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Five Things To Read Instead Of 50 Shades of Grey

At the Whitcoulls bookstore on Friday, I saw stacks and stacks of a new novel, piled up as high as I am tall: Fifty Shades of Grey. This ostensibly erotic novel is making lots of women foam at the mouth. Some are foaming at the mouth with enthusiasm and think its fantastic. Many feminists don't like it because it's about a woman reveling in kinky sex and submission. BDSM people don't like it because it's got no relationship to actual BDSM dynamics, or reality. The main problem with it seems to be that it's just not well written. It's been thoroughly slated by Smart Bitches, Trashy Books, a review site that understands that sometimes trashy books are a rest from the burdens of our high IQ's, bless them. (In a quick flick through one of the sequels, the male protagonist lost me at "cable ties.") Still, there it was, stacked as high as my head... In discussing this with some of my friends, we were all shouting within five minutes, and one of us made an intelligent point. "I'm interested in BDSM and fetish and the like, I'm curious, but I have no experience and, this book is at least accessible. Reading this book seems like a safe option."  So I thought I would recommend some great alternative steamy reads. They may be harder to get a hold of - they're not stacked up in the front section of Whitcoull's - but you'll enjoy them.
From Fellini and Manara's Trip to Tulum.

From Fellini and Manara's Trip to Tulum.

Jacqueline Carey's Kushiel series - Step away from the Grey, put down Game of Thrones, and give this a try. This three-book series about the adventures of a BDSM courtesan in a world connected to the divine has interludes of magnificent erotic escapism. Frequently lauded as a classic, this series has a balanced and tender view of all kinds of sexualities. This one is at Whitcoull's - check the sci-fi/fantasy section. Best American Erotica – Edited by Susie Bright - "I don't have time to read a whole book," people say to me, as if this was a decadent, impossible use of time in 2012, the temporal equivalent of eating a whole cake. This series is a reliable source of short, innovative erotica, edited by one of the world's most delightful sexperts. Apparently Kiwis need to be friendlier to Americans particularly, so American erotica is a grand way to bring us all together. These shorter pieces are also great to read aloud or co-read with that special someone. Several of these volumes are also available at Whitcoull's! Trip to Tulum, by Milo Manara in collaboration with Frederico Fellini - This isn't BDSM but it is definitely a better use of your  erotic reading time than Fifty Shades. Surreal, ethereal, laced with sexiness with two divinely desirable women characters - will you identify with the wickedly irresistible Sybil, or with the gentle goddess-on-earth Helen? You'll have to hunt it down on Abebooks, I'm afraid - it's worth the search. The Story of O – Of course you're familiar with this title; for many it's a vague byword for a BDSM novel. But have you read this? Seriously, now, have you? Written in 1954 by a Frenchwoman attempting to hold the attention of an indifferent lover, it combines jaded erotic anomie, hard-core BDSM, and astonishing sartorial awareness – the protagonist is a fashion photographer. It's here as a PDF if you can't wait to get started. Macho Sluts, by Pat Califia - A queer classic, this BDSM short story collection warped us all in the late '80s/early '90s. Rock n' roll fantasy turned kinky "Jessie" now reads as adorably retro, "Calyx of Isis" is as revolutionary as ever, and "The Spoiler" will make you realize how layered and complex kink can be. There's even " A Dash of Vanilla". Hunt this one down overseas, too.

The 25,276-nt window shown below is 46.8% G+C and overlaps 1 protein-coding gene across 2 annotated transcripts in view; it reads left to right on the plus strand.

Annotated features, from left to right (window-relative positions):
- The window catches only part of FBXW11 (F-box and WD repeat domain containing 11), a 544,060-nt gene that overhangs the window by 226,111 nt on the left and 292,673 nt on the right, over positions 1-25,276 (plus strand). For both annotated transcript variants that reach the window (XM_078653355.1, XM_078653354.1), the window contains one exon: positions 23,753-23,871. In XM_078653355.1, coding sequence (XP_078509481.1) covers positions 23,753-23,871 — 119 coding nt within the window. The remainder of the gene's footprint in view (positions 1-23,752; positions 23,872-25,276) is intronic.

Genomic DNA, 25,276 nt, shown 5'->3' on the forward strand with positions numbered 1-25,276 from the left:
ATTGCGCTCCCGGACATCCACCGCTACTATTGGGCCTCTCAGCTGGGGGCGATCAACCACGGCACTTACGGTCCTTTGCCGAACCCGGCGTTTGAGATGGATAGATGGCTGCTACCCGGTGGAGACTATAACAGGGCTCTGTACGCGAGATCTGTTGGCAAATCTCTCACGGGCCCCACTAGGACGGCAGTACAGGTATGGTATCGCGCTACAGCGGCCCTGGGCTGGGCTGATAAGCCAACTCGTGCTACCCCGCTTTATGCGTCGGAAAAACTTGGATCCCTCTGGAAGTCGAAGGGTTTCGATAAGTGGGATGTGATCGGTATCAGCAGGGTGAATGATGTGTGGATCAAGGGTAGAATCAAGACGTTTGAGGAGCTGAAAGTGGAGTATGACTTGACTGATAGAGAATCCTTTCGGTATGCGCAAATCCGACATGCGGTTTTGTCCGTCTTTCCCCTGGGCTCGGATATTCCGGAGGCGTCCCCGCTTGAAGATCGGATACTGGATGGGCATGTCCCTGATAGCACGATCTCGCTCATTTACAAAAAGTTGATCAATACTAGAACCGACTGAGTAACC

2 Comments

  1. I have read O and it unsettled and upset me for a long time. Still does. The amount of mental and emotional abuse in it is far more upsetting than the physical. Very different from the dynamic of many modern, equitable s and m relationships!

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    • I agree that “Story of O” is a profoundly unsettling book. You’re right, I should have commented on the fact that it was one woman’s fantasy, and that it doesn’t reflect healthy relationships in the least. Does a work’s being a “classic” excuse/forgive its negativity? No. I’m going to let the recommendation stand so that our dialogue here retains its meaning…and I want to put reassurance out there for anyone reading this who is worried that they too may have a fantasy that is “abusive.” Being widely read in this area helps you distinguish between fantasy and reality, so that you can enjoy the former and conduct yourself safely in the latter. And it can lead to exchanges like this one documented by Dossie Easton, where she asked a friend what she was fantasizing about, and the friend, blushing, said, “I’m being kidnapped…by sexists!”

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